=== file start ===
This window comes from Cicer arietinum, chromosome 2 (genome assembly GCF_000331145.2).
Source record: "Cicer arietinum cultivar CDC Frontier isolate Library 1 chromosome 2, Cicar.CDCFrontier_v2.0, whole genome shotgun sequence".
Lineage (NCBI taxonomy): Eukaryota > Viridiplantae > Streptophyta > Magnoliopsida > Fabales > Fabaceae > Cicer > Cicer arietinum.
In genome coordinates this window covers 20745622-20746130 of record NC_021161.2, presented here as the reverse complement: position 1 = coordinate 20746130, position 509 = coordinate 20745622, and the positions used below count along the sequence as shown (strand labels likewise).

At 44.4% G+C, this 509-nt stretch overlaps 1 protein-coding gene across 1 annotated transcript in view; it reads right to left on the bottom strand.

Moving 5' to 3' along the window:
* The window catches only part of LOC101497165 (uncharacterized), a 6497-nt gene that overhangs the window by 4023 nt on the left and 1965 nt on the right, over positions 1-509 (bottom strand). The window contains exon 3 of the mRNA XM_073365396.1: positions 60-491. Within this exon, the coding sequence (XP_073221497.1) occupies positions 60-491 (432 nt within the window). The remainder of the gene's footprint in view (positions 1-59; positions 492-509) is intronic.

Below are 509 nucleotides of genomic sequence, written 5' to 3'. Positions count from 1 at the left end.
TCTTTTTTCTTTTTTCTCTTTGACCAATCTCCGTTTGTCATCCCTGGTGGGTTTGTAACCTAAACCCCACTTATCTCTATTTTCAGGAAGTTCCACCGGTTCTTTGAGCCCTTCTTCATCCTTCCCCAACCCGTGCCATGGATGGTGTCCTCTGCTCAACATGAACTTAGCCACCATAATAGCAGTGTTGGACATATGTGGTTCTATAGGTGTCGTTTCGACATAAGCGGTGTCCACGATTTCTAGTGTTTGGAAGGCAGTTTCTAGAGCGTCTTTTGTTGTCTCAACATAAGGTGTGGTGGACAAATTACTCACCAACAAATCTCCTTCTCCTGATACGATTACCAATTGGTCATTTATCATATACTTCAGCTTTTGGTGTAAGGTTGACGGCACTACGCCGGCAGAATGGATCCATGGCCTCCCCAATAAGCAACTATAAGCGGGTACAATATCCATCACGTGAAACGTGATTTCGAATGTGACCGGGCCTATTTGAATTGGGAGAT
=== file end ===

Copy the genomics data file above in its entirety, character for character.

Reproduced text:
This window comes from Cicer arietinum, chromosome 2 (genome assembly GCF_000331145.2).
Source record: "Cicer arietinum cultivar CDC Frontier isolate Library 1 chromosome 2, Cicar.CDCFrontier_v2.0, whole genome shotgun sequence".
Lineage (NCBI taxonomy): Eukaryota > Viridiplantae > Streptophyta > Magnoliopsida > Fabales > Fabaceae > Cicer > Cicer arietinum.
In genome coordinates this window covers 20745622-20746130 of record NC_021161.2, presented here as the reverse complement: position 1 = coordinate 20746130, position 509 = coordinate 20745622, and the positions used below count along the sequence as shown (strand labels likewise).

At 44.4% G+C, this 509-nt stretch overlaps 1 protein-coding gene across 1 annotated transcript in view; it reads right to left on the bottom strand.

Moving 5' to 3' along the window:
* The window catches only part of LOC101497165 (uncharacterized), a 6497-nt gene that overhangs the window by 4023 nt on the left and 1965 nt on the right, over positions 1-509 (bottom strand). The window contains exon 3 of the mRNA XM_073365396.1: positions 60-491. Within this exon, the coding sequence (XP_073221497.1) occupies positions 60-491 (432 nt within the window). The remainder of the gene's footprint in view (positions 1-59; positions 492-509) is intronic.

Below are 509 nucleotides of genomic sequence, written 5' to 3'. Positions count from 1 at the left end.
TCTTTTTTCTTTTTTCTCTTTGACCAATCTCCGTTTGTCATCCCTGGTGGGTTTGTAACCTAAACCCCACTTATCTCTATTTTCAGGAAGTTCCACCGGTTCTTTGAGCCCTTCTTCATCCTTCCCCAACCCGTGCCATGGATGGTGTCCTCTGCTCAACATGAACTTAGCCACCATAATAGCAGTGTTGGACATATGTGGTTCTATAGGTGTCGTTTCGACATAAGCGGTGTCCACGATTTCTAGTGTTTGGAAGGCAGTTTCTAGAGCGTCTTTTGTTGTCTCAACATAAGGTGTGGTGGACAAATTACTCACCAACAAATCTCCTTCTCCTGATACGATTACCAATTGGTCATTTATCATATACTTCAGCTTTTGGTGTAAGGTTGACGGCACTACGCCGGCAGAATGGATCCATGGCCTCCCCAATAAGCAACTATAAGCGGGTACAATATCCATCACGTGAAACGTGATTTCGAATGTGACCGGGCCTATTTGAATTGGGAGAT